Wednesday, February 24, 2016

India Part 2: New Terrain.

India: Part 2

Approaching the Mystery Wall

The 3 ladies, nicknamed “Not ready to be Housewives” along with our new friends, finally arrived to our destination.  Five people, 12 packs, 2 crash pads, and 1 driver exploded out of the Toyota Hiace.  I wish they made them in the states p.s.  

Looking back towards the valley and our basecamp

The cliff luring us to this side of the Himachal Pradesh loomed straight over head.  Shoshala was first climbed by a Finnish team a few springs ago.  Their climb, mixed with many bolts, opened a serious of corners and small cracks on the south-center aspect of this spearheaded peak.  Throughout our research it seemed they did not tag the true summit.  Doing so would have required more climbing via a jagged undulating ridge.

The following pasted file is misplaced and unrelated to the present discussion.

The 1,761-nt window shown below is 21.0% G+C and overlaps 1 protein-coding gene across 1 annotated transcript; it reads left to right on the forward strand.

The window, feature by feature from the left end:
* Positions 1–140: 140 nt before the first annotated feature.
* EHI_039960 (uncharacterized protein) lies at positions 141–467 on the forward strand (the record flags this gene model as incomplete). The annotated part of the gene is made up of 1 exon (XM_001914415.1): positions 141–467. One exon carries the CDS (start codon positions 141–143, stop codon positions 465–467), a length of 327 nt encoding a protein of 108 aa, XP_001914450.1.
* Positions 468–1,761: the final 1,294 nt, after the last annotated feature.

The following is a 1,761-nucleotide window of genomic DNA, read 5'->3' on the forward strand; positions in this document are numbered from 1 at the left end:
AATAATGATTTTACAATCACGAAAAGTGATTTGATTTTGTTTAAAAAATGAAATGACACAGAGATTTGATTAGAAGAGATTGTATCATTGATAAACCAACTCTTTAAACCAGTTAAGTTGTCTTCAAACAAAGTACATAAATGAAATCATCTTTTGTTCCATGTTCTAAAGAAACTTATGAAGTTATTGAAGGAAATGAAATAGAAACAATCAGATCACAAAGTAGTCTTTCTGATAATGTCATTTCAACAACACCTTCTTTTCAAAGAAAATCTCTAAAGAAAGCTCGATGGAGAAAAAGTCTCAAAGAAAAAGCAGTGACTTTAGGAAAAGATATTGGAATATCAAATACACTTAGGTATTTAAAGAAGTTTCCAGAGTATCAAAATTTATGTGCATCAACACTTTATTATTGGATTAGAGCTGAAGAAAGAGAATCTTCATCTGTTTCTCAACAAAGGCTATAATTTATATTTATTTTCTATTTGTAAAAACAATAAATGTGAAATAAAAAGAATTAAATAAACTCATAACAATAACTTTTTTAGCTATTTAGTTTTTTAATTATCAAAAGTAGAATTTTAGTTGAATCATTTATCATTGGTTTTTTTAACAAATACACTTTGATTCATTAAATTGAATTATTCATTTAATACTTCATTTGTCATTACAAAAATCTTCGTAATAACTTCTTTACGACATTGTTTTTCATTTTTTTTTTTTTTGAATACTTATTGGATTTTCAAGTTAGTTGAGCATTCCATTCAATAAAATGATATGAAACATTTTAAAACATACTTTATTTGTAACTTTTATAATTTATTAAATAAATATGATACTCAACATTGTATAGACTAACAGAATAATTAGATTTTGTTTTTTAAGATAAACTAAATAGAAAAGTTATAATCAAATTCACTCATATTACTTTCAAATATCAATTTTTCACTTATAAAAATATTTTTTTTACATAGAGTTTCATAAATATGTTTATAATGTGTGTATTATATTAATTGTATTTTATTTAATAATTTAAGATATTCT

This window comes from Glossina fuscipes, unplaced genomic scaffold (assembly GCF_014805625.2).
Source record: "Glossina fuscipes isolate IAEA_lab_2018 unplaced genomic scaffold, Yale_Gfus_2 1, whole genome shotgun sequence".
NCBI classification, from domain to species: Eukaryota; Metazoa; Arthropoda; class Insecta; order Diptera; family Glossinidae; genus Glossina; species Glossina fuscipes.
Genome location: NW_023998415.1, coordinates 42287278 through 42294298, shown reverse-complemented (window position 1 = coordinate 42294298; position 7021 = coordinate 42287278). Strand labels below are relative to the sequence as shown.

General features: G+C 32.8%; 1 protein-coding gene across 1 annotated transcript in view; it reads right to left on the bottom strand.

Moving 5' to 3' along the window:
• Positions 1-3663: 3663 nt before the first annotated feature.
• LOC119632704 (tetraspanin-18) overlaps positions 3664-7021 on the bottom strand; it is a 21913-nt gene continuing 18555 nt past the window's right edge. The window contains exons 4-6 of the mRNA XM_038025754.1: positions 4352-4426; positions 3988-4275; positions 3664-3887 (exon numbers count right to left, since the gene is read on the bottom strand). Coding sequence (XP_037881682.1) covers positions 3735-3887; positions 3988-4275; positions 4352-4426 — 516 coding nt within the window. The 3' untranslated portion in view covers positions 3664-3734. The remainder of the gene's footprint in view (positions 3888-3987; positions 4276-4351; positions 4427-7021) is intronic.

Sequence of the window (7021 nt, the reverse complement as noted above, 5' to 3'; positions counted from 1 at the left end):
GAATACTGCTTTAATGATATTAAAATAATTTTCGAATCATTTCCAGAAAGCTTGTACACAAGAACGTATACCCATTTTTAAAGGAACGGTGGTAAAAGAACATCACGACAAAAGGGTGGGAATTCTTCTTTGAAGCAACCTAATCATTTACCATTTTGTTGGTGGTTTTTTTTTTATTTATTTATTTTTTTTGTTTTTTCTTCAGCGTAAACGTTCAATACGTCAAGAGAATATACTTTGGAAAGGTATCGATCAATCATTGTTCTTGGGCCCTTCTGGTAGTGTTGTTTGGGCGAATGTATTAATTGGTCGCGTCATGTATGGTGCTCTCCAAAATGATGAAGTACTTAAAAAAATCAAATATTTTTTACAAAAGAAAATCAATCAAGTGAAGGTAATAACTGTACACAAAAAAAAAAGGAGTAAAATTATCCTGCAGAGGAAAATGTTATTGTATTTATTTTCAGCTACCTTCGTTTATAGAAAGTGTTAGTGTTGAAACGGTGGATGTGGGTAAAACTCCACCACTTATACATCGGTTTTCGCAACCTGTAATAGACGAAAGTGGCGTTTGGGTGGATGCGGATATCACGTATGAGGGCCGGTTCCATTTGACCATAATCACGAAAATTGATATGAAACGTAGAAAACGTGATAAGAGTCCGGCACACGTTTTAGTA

Whitney brewing up

Speaking to locals we learned that our mid-October attempt would have limitations.  No water.  The steepening grass tufts and ramps allow no place for water to sit.  Spring snow accumulation allowed for the European team to collect some snow from shaded areas nearby.  We would have no such luck.  Water would have to be transported up.

Two nearby valleys also caught our eyes, the gameshow suspense began.   I was keen to climb, push myself to higher elevations.  This is the Himalayas after all.  Team discussion thickened.  Option number 2, the Mystery Wall, enticed with its name alone!  Sylvia Videl first person climbed the Mystery Wall’s giant granite face.